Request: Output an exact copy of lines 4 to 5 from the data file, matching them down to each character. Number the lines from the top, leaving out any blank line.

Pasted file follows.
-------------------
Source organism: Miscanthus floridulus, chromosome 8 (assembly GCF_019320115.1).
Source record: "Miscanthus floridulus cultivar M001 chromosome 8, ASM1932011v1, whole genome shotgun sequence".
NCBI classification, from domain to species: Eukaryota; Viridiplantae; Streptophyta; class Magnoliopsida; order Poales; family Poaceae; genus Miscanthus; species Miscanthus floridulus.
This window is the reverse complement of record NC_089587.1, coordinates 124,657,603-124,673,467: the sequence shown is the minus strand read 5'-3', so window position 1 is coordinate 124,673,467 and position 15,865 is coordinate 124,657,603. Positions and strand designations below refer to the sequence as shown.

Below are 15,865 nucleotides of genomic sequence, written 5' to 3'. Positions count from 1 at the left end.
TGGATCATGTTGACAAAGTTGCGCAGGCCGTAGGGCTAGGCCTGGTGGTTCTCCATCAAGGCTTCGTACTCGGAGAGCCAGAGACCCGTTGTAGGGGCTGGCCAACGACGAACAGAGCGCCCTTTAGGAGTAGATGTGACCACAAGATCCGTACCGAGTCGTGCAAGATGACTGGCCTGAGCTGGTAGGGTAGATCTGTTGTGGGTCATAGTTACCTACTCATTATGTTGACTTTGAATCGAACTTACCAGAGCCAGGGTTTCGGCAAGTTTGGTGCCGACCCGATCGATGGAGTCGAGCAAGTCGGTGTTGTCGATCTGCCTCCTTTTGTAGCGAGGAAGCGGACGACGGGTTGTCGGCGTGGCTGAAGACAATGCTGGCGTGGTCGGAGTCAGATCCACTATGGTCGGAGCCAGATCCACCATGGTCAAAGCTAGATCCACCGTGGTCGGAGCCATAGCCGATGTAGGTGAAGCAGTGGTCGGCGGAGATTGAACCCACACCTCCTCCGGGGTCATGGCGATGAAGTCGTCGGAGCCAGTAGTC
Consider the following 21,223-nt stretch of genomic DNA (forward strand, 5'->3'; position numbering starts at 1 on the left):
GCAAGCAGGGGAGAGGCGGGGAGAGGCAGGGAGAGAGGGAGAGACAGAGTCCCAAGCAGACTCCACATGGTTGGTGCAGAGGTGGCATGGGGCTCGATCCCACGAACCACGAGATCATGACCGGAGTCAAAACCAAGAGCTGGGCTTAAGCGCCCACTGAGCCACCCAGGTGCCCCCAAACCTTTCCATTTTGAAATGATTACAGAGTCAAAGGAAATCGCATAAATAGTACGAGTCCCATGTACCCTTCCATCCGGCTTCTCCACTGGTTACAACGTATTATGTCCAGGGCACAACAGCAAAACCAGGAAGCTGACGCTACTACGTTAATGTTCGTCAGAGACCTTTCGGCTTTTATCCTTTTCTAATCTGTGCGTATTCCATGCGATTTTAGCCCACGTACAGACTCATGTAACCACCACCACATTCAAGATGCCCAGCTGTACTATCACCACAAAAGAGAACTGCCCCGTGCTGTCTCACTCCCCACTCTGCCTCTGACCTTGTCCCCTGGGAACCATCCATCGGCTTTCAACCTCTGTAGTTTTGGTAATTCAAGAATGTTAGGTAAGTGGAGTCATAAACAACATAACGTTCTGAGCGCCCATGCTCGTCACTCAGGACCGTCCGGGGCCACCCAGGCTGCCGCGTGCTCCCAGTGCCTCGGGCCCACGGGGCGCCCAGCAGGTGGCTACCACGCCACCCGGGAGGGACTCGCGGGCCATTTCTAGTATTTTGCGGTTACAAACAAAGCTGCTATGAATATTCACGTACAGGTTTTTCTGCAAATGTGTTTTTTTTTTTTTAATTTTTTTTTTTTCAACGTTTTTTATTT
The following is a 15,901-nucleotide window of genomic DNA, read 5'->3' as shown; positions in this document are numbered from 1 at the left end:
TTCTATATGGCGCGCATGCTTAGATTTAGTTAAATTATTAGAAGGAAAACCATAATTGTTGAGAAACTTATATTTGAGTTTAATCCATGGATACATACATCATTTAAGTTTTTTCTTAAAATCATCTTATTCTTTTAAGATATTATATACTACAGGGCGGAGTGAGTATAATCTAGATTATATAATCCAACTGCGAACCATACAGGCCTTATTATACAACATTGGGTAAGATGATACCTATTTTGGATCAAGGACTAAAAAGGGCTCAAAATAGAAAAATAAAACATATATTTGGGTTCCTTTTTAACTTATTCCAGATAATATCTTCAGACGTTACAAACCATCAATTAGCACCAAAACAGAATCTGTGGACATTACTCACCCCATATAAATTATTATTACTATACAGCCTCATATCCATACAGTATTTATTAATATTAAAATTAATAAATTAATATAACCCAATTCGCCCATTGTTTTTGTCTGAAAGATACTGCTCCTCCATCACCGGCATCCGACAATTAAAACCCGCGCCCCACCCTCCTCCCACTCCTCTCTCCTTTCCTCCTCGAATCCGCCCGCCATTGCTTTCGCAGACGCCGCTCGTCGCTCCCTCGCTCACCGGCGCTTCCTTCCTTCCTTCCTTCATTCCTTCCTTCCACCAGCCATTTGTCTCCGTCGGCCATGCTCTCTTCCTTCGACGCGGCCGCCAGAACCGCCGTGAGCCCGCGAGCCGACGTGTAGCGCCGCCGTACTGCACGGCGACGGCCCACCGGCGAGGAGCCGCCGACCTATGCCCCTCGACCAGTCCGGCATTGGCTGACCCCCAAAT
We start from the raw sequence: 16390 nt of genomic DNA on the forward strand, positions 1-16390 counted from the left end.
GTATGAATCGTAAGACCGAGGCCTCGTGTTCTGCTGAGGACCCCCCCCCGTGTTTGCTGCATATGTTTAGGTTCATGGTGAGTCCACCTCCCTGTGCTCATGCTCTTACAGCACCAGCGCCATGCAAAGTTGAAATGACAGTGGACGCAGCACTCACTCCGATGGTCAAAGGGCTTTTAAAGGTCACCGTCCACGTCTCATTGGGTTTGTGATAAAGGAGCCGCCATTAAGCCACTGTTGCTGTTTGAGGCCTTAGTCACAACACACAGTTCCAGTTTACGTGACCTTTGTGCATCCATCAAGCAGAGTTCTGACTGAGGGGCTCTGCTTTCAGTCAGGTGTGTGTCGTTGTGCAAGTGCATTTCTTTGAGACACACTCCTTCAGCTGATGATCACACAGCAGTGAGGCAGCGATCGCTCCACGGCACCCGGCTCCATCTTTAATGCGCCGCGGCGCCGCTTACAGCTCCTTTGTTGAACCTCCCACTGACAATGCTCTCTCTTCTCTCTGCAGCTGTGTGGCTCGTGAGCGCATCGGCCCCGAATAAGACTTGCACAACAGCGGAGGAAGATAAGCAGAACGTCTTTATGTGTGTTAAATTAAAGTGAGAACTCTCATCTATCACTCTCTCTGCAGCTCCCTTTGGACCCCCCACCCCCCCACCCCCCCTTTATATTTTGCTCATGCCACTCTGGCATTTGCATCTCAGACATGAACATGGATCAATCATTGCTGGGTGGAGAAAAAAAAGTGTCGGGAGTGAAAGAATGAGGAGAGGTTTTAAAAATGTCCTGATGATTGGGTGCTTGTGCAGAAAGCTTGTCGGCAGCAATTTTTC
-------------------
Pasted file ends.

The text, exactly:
This window is the reverse complement of record NC_089587.1, coordinates 124,657,603-124,673,467: the sequence shown is the minus strand read 5'-3', so window position 1 is coordinate 124,673,467 and position 15,865 is coordinate 124,657,603. Positions and strand designations below refer to the sequence as shown.

Below are 15,865 nucleotides of genomic sequence, written 5' to 3'. Positions count from 1 at the left end.